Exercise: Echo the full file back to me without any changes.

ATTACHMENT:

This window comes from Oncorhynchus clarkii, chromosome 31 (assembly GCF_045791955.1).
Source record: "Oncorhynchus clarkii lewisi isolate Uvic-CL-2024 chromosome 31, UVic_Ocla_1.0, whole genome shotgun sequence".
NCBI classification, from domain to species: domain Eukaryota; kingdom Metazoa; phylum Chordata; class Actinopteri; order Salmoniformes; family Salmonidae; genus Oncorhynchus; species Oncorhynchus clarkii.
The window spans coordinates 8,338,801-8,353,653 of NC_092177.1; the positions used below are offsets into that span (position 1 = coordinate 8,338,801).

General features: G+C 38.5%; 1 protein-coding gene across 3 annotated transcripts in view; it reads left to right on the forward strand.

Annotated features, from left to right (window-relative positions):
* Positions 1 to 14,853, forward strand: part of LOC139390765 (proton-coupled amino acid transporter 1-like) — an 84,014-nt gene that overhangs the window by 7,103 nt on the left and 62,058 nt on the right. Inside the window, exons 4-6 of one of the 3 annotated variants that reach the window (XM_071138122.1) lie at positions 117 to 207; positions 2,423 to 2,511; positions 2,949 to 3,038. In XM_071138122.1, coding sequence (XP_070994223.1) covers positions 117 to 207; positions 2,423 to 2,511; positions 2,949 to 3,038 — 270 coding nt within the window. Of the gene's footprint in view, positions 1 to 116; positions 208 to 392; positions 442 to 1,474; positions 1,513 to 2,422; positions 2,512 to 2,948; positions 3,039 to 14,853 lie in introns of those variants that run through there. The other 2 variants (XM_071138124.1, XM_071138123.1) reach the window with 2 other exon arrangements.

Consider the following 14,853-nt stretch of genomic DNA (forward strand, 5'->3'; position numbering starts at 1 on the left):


This window comes from Oncorhynchus clarkii, chromosome 31 (assembly GCF_045791955.1).
Source record: "Oncorhynchus clarkii lewisi isolate Uvic-CL-2024 chromosome 31, UVic_Ocla_1.0, whole genome shotgun sequence".
NCBI classification, from domain to species: domain Eukaryota; kingdom Metazoa; phylum Chordata; class Actinopteri; order Salmoniformes; family Salmonidae; genus Oncorhynchus; species Oncorhynchus clarkii.
The window spans coordinates 8,338,801-8,353,653 of NC_092177.1; the positions used below are offsets into that span (position 1 = coordinate 8,338,801).

General features: G+C 38.5%; 1 protein-coding gene across 3 annotated transcripts in view; it reads left to right on the forward strand.

Annotated features, from left to right (window-relative positions):
* Positions 1 to 14,853, forward strand: part of LOC139390765 (proton-coupled amino acid transporter 1-like) — an 84,014-nt gene that overhangs the window by 7,103 nt on the left and 62,058 nt on the right. Inside the window, exons 4-6 of one of the 3 annotated variants that reach the window (XM_071138122.1) lie at positions 117 to 207; positions 2,423 to 2,511; positions 2,949 to 3,038. In XM_071138122.1, coding sequence (XP_070994223.1) covers positions 117 to 207; positions 2,423 to 2,511; positions 2,949 to 3,038 — 270 coding nt within the window. Of the gene's footprint in view, positions 1 to 116; positions 208 to 392; positions 442 to 1,474; positions 1,513 to 2,422; positions 2,512 to 2,948; positions 3,039 to 14,853 lie in introns of those variants that run through there. The other 2 variants (XM_071138124.1, XM_071138123.1) reach the window with 2 other exon arrangements.

Consider the following 14,853-nt stretch of genomic DNA (forward strand, 5'->3'; position numbering starts at 1 on the left):